An open pit in a public space would normally be considered a menace, the epitomy of the concept of בור. And yet on our daf we have a figure who goes around opening pits and he is considered a righteous man:
“And this was the practice of Neḥunya the digger of pits, ditches, and caves, who would dig, open, and transfer them to the public. When the Sages heard about the matter, they said: He has fulfilled this halakha.” (Bava Kamma 50a)
Why was Nehunya praised for his actions? Because he would give his pits and cisterns over to the public and people would have water to drink.
Water is an essential commodity for any functioning society. Issues of water rights and technology to obtain clean water are still front-page news in the twenty-first century, how much more so in ancient times. Every household in our dry land worried about water and made sure to have private water-collecting cisterns on their property. But cities, and certainly large and popular cities like Second-Temple era Jerusalem, also needed to provide water for their institutions and their visitors. The Temple was a huge consumer of water. There was a need for drinking water but also to fill the purifying mikvaot, to pour out on the altar, and to cleanse the complex of the vast amounts of blood that flowed there. Excavations of the Western Wall Tunnels in the last few decades have uncovered cisterns, ritual baths and even fountains that were located alongside the main street of Jerusalem two-thousand years ago.
A guardrail protecting a cistern in the Western Wall Tunnels
In addition, with the massive pilgrimages that Jerusalem experienced (scholars estimate that the population of the city doubled at holiday times), the city needed water to quench the thirst of visitors. The Siloam (Shiloach) pool fed by the Gihon spring was impressive and a stopping points for visitors to Jerusalem but it could not serve the needs of all the thirsty sojourners. That is why rulers of the city in Second Temple times, starting with the Hasmoneans and continuing under Herod, built aqueducts and pools to bring water to Jerusalem from springs further south. Remains of these aqueducts still exist today both in the New City (by the Haas Promenade) and in the Old (in the Western Wall Tunnels).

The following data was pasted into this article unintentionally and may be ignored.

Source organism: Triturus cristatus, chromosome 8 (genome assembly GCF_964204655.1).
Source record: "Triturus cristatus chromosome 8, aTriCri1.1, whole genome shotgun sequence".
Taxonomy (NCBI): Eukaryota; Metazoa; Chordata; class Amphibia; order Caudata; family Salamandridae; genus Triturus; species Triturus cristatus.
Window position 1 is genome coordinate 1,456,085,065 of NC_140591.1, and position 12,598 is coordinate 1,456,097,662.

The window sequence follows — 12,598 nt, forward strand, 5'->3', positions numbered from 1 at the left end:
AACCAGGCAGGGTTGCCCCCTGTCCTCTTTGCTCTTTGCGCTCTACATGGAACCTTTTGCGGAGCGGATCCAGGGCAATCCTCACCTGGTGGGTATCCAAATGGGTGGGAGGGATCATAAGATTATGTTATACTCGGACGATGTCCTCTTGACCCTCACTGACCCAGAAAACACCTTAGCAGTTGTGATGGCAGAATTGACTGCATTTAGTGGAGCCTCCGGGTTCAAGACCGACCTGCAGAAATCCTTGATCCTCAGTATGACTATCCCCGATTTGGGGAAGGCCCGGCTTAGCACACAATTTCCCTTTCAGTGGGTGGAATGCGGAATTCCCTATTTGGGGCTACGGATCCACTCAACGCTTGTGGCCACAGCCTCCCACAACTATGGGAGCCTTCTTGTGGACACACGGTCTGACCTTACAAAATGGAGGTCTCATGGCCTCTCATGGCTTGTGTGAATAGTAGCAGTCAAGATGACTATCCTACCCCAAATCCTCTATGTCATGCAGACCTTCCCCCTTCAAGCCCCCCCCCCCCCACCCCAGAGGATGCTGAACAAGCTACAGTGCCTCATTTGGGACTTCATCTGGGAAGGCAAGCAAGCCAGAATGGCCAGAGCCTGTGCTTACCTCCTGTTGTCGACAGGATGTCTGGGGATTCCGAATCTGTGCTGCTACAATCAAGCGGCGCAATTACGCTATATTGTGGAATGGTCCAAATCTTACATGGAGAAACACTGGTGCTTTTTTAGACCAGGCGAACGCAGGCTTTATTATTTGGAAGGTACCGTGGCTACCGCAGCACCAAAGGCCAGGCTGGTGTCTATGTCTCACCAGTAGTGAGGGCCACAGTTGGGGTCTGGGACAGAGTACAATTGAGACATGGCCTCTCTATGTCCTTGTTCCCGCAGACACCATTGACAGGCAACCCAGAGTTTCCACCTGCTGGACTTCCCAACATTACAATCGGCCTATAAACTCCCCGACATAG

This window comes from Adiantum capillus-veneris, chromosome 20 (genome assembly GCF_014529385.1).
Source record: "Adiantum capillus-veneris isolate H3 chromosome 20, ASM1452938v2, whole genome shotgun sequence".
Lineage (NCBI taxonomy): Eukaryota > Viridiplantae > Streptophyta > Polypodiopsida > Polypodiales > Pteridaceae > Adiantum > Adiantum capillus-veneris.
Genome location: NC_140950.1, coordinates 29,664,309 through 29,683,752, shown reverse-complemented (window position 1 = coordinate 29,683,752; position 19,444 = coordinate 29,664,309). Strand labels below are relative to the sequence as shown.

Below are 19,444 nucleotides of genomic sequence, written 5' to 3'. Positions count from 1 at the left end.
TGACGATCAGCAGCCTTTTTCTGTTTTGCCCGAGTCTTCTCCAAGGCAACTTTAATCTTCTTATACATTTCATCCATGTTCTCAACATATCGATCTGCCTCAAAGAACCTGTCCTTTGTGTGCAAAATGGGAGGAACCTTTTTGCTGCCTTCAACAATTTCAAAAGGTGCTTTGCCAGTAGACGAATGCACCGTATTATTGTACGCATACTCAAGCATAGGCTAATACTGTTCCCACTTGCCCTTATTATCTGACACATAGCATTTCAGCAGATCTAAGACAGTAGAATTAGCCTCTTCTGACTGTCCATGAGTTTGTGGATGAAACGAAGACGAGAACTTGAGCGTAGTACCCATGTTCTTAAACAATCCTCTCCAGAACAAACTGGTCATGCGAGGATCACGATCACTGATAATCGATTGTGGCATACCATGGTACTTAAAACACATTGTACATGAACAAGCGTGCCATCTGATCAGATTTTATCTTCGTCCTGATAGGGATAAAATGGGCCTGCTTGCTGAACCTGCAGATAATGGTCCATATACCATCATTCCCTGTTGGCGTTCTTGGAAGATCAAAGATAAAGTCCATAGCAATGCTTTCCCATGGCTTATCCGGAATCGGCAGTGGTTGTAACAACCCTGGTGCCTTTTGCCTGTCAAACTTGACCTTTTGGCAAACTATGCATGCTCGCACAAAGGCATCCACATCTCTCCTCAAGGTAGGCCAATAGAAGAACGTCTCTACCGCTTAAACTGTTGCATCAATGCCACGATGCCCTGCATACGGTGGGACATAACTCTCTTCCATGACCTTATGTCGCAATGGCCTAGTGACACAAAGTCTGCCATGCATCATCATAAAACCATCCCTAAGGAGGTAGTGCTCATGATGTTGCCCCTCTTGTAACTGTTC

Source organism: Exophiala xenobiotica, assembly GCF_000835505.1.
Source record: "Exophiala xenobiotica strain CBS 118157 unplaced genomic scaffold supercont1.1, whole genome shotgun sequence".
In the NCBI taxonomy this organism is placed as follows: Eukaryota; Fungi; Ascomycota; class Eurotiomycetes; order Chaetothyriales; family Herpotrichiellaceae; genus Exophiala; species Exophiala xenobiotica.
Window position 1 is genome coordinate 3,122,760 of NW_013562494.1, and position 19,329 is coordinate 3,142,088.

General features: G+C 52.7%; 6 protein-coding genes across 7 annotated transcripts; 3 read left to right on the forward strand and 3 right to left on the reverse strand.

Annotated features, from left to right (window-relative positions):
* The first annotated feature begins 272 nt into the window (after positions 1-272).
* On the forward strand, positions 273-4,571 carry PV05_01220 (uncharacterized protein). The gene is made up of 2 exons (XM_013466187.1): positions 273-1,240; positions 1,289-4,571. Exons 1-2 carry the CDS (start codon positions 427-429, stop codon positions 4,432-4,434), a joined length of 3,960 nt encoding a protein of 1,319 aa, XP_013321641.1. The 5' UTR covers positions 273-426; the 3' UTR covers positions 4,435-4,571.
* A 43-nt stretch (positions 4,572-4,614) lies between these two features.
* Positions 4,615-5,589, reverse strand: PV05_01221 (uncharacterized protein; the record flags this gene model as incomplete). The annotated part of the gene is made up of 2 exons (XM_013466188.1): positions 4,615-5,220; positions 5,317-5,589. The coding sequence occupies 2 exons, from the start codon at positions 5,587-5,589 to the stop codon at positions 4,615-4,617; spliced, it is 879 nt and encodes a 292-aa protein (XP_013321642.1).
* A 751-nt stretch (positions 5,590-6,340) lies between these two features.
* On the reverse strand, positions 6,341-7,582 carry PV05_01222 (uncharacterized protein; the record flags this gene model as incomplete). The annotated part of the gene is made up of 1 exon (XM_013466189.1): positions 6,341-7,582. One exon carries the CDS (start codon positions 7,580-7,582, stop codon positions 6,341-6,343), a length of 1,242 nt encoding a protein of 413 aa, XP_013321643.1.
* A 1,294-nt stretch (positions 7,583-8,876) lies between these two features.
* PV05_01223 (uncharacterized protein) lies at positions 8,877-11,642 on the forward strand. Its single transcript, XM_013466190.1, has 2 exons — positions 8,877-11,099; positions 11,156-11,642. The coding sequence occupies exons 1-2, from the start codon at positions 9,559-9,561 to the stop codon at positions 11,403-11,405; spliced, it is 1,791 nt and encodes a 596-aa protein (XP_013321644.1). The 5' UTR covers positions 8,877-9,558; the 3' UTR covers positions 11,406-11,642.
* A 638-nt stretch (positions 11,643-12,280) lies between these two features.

The Hasmonean aqueduct north of the Temple Mount
Berthold Werner, Public domain, via Wikimedia Commons
Besides these large-scale projects, there were more modest efforts to provide water. Our sources tell us about a wealthy individual who troubled himself to provide water for pilgrims. This is the famous story of Nakdimon ben Gurion who saw that Jerusalem’s visitors did not have enough water and arranged to “borrow” water from a Gentile ruler, in the hopes that God would refill the cisterns with rain in time to repay his debt. (Taanit 19b-20a).
But who dug those cisterns to begin with? Here is where the diggers like Nehunya come in. While the beginning of the Mishnah in Shekalim ensures us that the rabbis were tasked with providing water for the pilgrims:
“And on the fifteenth day of the month of Adar, . . they also repair the roads, and the streets, and the cisterns.” (Mishnah Shekalim 1:1)
it does not tell us who really did the work. But if we look a few chapters later in Masechet Shekalim we find a list of “professional” workers and contractors in the Temple: